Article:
The case of the missing Politburo member
Where in the world is Zhang Dejiang?
The Two Sessions — China’s annual series of political meetings held in Beijing in March — ended today with a press conference given by Premier Li Keqiang and a closing ceremony of the National People’s Congress. The most surprising item of the day is the photo (see above) that accompanies Xinhua News Agency’s top story (in Chinese) about the closing ceremony — it shows six of seven Politburo Standing Committee members but excludes Zhang Dejiang 张德江. Zhang chaired the meeting and is mentioned in the text, but photos are often used as signals in Chinese politics, and one has to wonder whether this photo is an editorial mistake or an indication of some kind. In last year’s Xinhua report on the same event, there is a similar photo of the Politburo Standing Committee, but there is a huge photo of Zhang Dejiang right beneath it. Zhang is 71 and due to retire at the Communist Party Congress scheduled for this fall, so perhaps the photo means nothing, but it is curious nonetheless.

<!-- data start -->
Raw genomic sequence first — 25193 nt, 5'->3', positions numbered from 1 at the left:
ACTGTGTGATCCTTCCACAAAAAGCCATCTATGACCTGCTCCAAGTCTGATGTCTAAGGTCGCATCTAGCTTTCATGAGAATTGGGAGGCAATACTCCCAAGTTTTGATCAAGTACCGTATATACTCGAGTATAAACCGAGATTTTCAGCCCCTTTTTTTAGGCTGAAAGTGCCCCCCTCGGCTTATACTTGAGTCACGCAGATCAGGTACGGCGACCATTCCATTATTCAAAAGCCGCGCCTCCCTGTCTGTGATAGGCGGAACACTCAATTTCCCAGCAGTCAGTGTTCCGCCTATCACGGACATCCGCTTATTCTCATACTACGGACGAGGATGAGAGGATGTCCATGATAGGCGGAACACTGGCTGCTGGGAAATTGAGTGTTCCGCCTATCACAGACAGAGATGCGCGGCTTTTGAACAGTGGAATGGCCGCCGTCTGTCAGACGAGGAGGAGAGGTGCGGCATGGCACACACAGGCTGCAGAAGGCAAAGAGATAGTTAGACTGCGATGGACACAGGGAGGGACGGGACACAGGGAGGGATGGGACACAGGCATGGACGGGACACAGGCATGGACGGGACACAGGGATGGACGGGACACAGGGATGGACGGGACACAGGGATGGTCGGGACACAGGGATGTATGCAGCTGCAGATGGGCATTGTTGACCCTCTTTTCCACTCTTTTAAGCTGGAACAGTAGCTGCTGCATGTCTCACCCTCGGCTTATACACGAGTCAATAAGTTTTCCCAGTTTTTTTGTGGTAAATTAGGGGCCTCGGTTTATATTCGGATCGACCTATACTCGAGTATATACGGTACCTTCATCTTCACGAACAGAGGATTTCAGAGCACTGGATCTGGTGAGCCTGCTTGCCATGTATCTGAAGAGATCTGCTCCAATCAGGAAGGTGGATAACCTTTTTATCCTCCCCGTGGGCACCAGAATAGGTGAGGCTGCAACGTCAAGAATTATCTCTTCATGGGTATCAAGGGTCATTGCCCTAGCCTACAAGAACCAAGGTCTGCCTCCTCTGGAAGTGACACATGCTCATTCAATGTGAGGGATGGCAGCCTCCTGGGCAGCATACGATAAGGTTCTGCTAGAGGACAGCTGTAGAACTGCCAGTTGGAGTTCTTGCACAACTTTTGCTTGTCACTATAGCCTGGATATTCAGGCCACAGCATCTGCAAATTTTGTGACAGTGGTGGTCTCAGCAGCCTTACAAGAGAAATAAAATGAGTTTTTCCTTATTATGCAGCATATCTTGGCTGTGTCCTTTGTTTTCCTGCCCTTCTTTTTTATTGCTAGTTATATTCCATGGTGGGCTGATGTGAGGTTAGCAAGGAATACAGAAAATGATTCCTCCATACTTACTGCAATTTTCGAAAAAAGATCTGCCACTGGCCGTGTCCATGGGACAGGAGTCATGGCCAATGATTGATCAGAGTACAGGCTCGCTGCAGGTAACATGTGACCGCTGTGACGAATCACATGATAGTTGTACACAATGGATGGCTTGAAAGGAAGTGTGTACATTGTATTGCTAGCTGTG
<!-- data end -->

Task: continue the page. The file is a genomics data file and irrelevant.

One other point of interest from the last day of the Two Sessions, as noted in a tweet by India Today’s China correspondent Ananth Krishnan: At Li Keqiang’s press conference, he mentioned a serious jobs challenge facing the country this year, as 7.95 million university graduates will enter the labor market as well as 5 million secondary and vocational school graduates, and hundreds of thousands of workers have been or will be laid off as part of efforts to cut overcapacity.